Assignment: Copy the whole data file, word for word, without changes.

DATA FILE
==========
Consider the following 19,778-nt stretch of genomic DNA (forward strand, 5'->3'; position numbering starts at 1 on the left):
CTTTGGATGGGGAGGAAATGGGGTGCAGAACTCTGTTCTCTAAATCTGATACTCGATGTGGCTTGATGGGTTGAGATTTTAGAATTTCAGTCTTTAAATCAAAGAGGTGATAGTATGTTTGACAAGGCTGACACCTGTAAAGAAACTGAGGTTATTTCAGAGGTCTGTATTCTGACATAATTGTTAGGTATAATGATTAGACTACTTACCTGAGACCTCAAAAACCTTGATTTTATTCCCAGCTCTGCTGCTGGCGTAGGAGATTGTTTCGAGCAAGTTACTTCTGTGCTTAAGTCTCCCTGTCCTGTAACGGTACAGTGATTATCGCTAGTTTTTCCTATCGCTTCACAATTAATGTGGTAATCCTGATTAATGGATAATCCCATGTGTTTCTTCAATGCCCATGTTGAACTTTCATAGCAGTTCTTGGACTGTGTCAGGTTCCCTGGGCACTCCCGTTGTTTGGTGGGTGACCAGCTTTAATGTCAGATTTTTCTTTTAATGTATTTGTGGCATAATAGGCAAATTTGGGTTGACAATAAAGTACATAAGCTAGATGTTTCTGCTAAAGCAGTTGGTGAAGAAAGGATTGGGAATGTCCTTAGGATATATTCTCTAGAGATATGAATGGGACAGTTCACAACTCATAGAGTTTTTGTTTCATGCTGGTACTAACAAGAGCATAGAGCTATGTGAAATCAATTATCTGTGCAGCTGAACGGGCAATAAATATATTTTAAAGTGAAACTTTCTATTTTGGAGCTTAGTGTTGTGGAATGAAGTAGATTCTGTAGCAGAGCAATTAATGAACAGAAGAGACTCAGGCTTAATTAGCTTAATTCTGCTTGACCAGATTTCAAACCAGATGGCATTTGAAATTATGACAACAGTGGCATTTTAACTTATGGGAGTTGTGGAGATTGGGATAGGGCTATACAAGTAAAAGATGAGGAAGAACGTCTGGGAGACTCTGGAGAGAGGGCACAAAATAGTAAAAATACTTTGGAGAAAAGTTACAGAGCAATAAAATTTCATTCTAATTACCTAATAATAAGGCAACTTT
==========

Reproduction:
Consider the following 19,778-nt stretch of genomic DNA (forward strand, 5'->3'; position numbering starts at 1 on the left):
CTTTGGATGGGGAGGAAATGGGGTGCAGAACTCTGTTCTCTAAATCTGATACTCGATGTGGCTTGATGGGTTGAGATTTTAGAATTTCAGTCTTTAAATCAAAGAGGTGATAGTATGTTTGACAAGGCTGACACCTGTAAAGAAACTGAGGTTATTTCAGAGGTCTGTATTCTGACATAATTGTTAGGTATAATGATTAGACTACTTACCTGAGACCTCAAAAACCTTGATTTTATTCCCAGCTCTGCTGCTGGCGTAGGAGATTGTTTCGAGCAAGTTACTTCTGTGCTTAAGTCTCCCTGTCCTGTAACGGTACAGTGATTATCGCTAGTTTTTCCTATCGCTTCACAATTAATGTGGTAATCCTGATTAATGGATAATCCCATGTGTTTCTTCAATGCCCATGTTGAACTTTCATAGCAGTTCTTGGACTGTGTCAGGTTCCCTGGGCACTCCCGTTGTTTGGTGGGTGACCAGCTTTAATGTCAGATTTTTCTTTTAATGTATTTGTGGCATAATAGGCAAATTTGGGTTGACAATAAAGTACATAAGCTAGATGTTTCTGCTAAAGCAGTTGGTGAAGAAAGGATTGGGAATGTCCTTAGGATATATTCTCTAGAGATATGAATGGGACAGTTCACAACTCATAGAGTTTTTGTTTCATGCTGGTACTAACAAGAGCATAGAGCTATGTGAAATCAATTATCTGTGCAGCTGAACGGGCAATAAATATATTTTAAAGTGAAACTTTCTATTTTGGAGCTTAGTGTTGTGGAATGAAGTAGATTCTGTAGCAGAGCAATTAATGAACAGAAGAGACTCAGGCTTAATTAGCTTAATTCTGCTTGACCAGATTTCAAACCAGATGGCATTTGAAATTATGACAACAGTGGCATTTTAACTTATGGGAGTTGTGGAGATTGGGATAGGGCTATACAAGTAAAAGATGAGGAAGAACGTCTGGGAGACTCTGGAGAGAGGGCACAAAATAGTAAAAATACTTTGGAGAAAAGTTACAGAGCAATAAAATTTCATTCTAATTACCTAATAATAAGGCAACTTT